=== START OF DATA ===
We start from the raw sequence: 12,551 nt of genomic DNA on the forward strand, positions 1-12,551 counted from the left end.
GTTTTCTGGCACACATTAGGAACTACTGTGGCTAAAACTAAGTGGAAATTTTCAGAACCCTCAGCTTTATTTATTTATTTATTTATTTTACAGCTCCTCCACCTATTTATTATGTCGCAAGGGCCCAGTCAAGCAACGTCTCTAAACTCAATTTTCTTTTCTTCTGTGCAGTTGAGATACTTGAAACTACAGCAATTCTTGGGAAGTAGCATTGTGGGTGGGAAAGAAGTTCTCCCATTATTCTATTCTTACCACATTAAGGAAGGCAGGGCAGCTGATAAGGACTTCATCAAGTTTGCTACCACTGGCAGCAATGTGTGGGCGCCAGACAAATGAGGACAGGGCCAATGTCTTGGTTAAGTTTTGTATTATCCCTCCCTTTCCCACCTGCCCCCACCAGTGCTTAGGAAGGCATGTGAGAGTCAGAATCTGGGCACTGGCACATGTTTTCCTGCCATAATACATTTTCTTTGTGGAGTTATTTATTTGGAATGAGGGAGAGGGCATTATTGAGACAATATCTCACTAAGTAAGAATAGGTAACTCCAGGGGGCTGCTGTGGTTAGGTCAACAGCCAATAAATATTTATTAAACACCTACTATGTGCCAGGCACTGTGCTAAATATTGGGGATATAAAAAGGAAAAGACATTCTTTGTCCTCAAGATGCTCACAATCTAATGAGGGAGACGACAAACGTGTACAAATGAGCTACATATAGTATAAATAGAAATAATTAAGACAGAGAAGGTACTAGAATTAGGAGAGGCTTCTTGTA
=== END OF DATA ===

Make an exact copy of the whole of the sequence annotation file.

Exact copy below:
We start from the raw sequence: 12,551 nt of genomic DNA on the forward strand, positions 1-12,551 counted from the left end.
GTTTTCTGGCACACATTAGGAACTACTGTGGCTAAAACTAAGTGGAAATTTTCAGAACCCTCAGCTTTATTTATTTATTTATTTATTTTACAGCTCCTCCACCTATTTATTATGTCGCAAGGGCCCAGTCAAGCAACGTCTCTAAACTCAATTTTCTTTTCTTCTGTGCAGTTGAGATACTTGAAACTACAGCAATTCTTGGGAAGTAGCATTGTGGGTGGGAAAGAAGTTCTCCCATTATTCTATTCTTACCACATTAAGGAAGGCAGGGCAGCTGATAAGGACTTCATCAAGTTTGCTACCACTGGCAGCAATGTGTGGGCGCCAGACAAATGAGGACAGGGCCAATGTCTTGGTTAAGTTTTGTATTATCCCTCCCTTTCCCACCTGCCCCCACCAGTGCTTAGGAAGGCATGTGAGAGTCAGAATCTGGGCACTGGCACATGTTTTCCTGCCATAATACATTTTCTTTGTGGAGTTATTTATTTGGAATGAGGGAGAGGGCATTATTGAGACAATATCTCACTAAGTAAGAATAGGTAACTCCAGGGGGCTGCTGTGGTTAGGTCAACAGCCAATAAATATTTATTAAACACCTACTATGTGCCAGGCACTGTGCTAAATATTGGGGATATAAAAAGGAAAAGACATTCTTTGTCCTCAAGATGCTCACAATCTAATGAGGGAGACGACAAACGTGTACAAATGAGCTACATATAGTATAAATAGAAATAATTAAGACAGAGAAGGTACTAGAATTAGGAGAGGCTTCTTGTA